IOTA Foundation wants no more EU funds – financial problems seem alarming

There has been talk for a long time about impending existential financial gaps at the IOTA Foundation. Now the chairman Dominik Schiener surprises with statements, one wants to do without EU funds in the future. Does the bankruptcy threaten?

At IOTA, the inquiries are becoming sharper as to whether the financial reserves are sufficient to meet the ambitious development goals for 2023. Crypto podcaster Lukas Leys compiled some recent statements from foundation head Dominik Schiener on Twitter that suggest a change in direction for IOTA’s finances has also been set in motion internally. One will “never again take EU grants,” Schiener said according to the statement. Other methods of funding for the IOTA Foundation, such as corporate support and consulting services, have also proven to be a “dead end,” according to Schiener. That’s why it was now relying entirely on “developing expertise in asset management.”

Schiener’s position statement is surprising, because, for example, the IOTA Foundation’s involvement in the EU project EBSI has been promoted as exemplary in the past. IOTA has also always been proud of its many collaborations with industry. When asked how long the IOA Foundation would be funded for, Schiener replied gruffly, “Let’s focus on the things that really matter – delivering products that make IOTA usable.” By this, Schiener likely means the major development goals for 2023, specifically the integration of the Ethereum Virtual Machine (EVM) into the IOTA ecosystem and the decentralization of the network, which has been absent for years under the working title of “Coordicide.”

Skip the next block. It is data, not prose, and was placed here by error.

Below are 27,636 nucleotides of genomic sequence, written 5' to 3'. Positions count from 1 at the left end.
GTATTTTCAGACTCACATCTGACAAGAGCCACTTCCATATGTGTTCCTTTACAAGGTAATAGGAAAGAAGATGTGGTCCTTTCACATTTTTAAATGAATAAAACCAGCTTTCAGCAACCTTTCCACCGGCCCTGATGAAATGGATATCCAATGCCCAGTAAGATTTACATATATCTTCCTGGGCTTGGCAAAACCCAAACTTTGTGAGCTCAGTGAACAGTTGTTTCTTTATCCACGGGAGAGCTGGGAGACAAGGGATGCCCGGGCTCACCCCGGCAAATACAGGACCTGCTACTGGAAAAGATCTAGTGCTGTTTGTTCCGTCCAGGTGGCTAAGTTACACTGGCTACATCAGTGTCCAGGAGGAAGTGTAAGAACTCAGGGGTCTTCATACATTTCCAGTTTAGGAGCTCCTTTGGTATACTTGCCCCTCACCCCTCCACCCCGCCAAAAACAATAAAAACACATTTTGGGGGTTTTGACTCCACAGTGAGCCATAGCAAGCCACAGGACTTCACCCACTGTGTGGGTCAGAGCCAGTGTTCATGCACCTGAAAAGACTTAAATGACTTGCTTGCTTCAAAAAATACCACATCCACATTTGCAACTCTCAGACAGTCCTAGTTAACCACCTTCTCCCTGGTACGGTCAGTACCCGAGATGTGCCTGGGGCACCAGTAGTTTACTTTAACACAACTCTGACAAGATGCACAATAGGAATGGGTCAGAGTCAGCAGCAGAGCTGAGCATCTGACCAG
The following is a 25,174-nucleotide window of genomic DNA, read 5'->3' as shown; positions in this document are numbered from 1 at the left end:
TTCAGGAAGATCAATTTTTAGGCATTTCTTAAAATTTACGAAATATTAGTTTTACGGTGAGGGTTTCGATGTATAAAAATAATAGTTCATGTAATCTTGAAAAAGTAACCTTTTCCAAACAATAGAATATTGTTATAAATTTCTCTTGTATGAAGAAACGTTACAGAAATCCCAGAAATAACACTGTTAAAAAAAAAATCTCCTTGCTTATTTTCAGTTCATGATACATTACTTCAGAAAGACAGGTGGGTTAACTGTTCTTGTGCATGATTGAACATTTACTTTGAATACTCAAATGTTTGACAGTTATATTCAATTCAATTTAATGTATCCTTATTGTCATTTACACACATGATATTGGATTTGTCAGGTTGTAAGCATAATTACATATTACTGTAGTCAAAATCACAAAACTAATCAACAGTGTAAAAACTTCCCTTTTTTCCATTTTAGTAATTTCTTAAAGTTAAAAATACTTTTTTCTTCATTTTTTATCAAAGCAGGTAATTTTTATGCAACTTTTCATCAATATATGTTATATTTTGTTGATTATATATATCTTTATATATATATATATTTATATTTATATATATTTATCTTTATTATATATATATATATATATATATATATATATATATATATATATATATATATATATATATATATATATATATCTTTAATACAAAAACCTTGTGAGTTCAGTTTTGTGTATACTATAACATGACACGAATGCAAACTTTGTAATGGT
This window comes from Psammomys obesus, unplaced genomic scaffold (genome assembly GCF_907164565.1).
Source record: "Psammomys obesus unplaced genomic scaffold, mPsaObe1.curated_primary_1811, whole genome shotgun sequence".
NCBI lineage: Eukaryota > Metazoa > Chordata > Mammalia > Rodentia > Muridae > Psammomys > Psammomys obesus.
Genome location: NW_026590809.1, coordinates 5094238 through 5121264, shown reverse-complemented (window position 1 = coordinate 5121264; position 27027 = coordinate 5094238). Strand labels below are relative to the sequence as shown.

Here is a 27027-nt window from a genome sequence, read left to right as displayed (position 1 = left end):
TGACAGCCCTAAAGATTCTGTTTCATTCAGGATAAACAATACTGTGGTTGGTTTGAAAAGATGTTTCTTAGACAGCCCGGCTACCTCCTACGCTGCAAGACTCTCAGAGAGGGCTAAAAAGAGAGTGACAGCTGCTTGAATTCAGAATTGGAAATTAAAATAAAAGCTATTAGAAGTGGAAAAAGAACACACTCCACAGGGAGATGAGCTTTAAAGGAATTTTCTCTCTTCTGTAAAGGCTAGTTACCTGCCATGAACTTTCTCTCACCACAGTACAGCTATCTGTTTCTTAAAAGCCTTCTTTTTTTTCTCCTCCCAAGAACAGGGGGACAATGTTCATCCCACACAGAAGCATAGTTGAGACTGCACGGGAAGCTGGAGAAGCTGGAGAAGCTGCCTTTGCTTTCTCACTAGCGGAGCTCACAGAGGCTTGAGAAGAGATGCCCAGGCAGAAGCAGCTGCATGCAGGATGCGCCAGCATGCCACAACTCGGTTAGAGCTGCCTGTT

Podcaster Leys also followed up with Software AG’s vice president of engineering Christoph Strnadl because they are often on board with IOTA, especially in EU projects like EBSI. But Strnadl only said he had no insider information on the background of Schiener’s roundabout. The word from the IOTA community, however, is that at least EBSI will be completed by the foundation in an orderly fashion in 2023, as planned. Nevertheless, it remains unusual and not very diplomatic how Schiener dishes out in the direction of IOTA cooperation partners (“do not help us achieve goals”).

IOTA Foundation in financial trouble – will the lights go out in 2023?

Schiener belongs to IOTA co-founders and is the only one of them still active full-time in the foundation. He again evokes the vision of the foundation becoming a long-lasting institution to have a visible impact on the world. But restructuring and mass layoffs in the summer of 2022 at the IOTA Foundation already heralded austerity. Research by Twitter user ThatsNotMyCode revealed in late 2022 that the foundation was cashing out its reserves in IOTA, apparently to ensure liquidity. Schiener then disseminated an overview of the IOTA Foundation’s finances – and these gave the impression that, in view of ongoing costs estimated at up to 1 million euros per month, there was no more room to plan reliably for 2024 either. Since then, at least we are not aware of any further update from Schiener on reserves.

Bottom line: money and time put pressure on IOTA.

Even setting aside the financial issues at IOTA for the moment, there is no room for the all-clear. That’s because the integration of EVM, initially announced for the Shimmer (SMR) side project, has also been in development for at least two years and hasn’t even made it to a public testnet yet. EVM is expected to open the door towards Decentralized Finance (DeFi), first for Shimmer and then for IOTA, where it is hoped there will be money-making use cases. In this mixed bag, along with the pending decentralization of IOTA, Schiener’s comments seem increasingly nervous. It would be up to him to radiate calm and provide the necessary support for the internal developers by means of a clear schedule and transparent information on the financing security of the IOTA Foundation.

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